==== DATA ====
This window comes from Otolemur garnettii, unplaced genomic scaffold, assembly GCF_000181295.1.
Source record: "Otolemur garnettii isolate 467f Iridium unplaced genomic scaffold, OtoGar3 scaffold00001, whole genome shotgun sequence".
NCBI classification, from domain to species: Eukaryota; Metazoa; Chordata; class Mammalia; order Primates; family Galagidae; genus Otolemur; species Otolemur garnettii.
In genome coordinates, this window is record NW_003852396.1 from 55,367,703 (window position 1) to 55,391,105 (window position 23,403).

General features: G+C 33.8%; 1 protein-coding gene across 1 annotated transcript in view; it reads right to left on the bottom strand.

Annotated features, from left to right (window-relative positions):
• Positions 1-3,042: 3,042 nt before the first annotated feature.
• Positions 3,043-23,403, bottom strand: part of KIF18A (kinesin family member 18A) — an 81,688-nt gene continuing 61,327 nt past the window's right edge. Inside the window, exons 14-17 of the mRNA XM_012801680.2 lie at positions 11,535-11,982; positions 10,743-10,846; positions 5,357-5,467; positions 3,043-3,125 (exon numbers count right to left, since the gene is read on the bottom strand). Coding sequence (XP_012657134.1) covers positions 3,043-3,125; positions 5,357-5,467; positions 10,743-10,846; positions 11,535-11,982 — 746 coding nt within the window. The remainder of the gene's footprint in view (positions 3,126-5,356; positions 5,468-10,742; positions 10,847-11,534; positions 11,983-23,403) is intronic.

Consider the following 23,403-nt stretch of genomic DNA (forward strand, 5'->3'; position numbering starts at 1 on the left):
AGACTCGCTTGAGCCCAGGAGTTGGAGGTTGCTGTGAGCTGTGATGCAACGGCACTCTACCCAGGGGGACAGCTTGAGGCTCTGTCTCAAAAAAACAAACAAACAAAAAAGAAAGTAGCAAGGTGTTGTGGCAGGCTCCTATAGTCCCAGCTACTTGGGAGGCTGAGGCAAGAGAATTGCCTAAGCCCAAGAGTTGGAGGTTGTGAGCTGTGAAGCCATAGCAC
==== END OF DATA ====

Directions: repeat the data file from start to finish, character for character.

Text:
This window comes from Otolemur garnettii, unplaced genomic scaffold, assembly GCF_000181295.1.
Source record: "Otolemur garnettii isolate 467f Iridium unplaced genomic scaffold, OtoGar3 scaffold00001, whole genome shotgun sequence".
NCBI classification, from domain to species: Eukaryota; Metazoa; Chordata; class Mammalia; order Primates; family Galagidae; genus Otolemur; species Otolemur garnettii.
In genome coordinates, this window is record NW_003852396.1 from 55,367,703 (window position 1) to 55,391,105 (window position 23,403).

General features: G+C 33.8%; 1 protein-coding gene across 1 annotated transcript in view; it reads right to left on the bottom strand.

Annotated features, from left to right (window-relative positions):
• Positions 1-3,042: 3,042 nt before the first annotated feature.
• Positions 3,043-23,403, bottom strand: part of KIF18A (kinesin family member 18A) — an 81,688-nt gene continuing 61,327 nt past the window's right edge. Inside the window, exons 14-17 of the mRNA XM_012801680.2 lie at positions 11,535-11,982; positions 10,743-10,846; positions 5,357-5,467; positions 3,043-3,125 (exon numbers count right to left, since the gene is read on the bottom strand). Coding sequence (XP_012657134.1) covers positions 3,043-3,125; positions 5,357-5,467; positions 10,743-10,846; positions 11,535-11,982 — 746 coding nt within the window. The remainder of the gene's footprint in view (positions 3,126-5,356; positions 5,468-10,742; positions 10,847-11,534; positions 11,983-23,403) is intronic.

Consider the following 23,403-nt stretch of genomic DNA (forward strand, 5'->3'; position numbering starts at 1 on the left):
AGACTCGCTTGAGCCCAGGAGTTGGAGGTTGCTGTGAGCTGTGATGCAACGGCACTCTACCCAGGGGGACAGCTTGAGGCTCTGTCTCAAAAAAACAAACAAACAAAAAAGAAAGTAGCAAGGTGTTGTGGCAGGCTCCTATAGTCCCAGCTACTTGGGAGGCTGAGGCAAGAGAATTGCCTAAGCCCAAGAGTTGGAGGTTGTGAGCTGTGAAGCCATAGCAC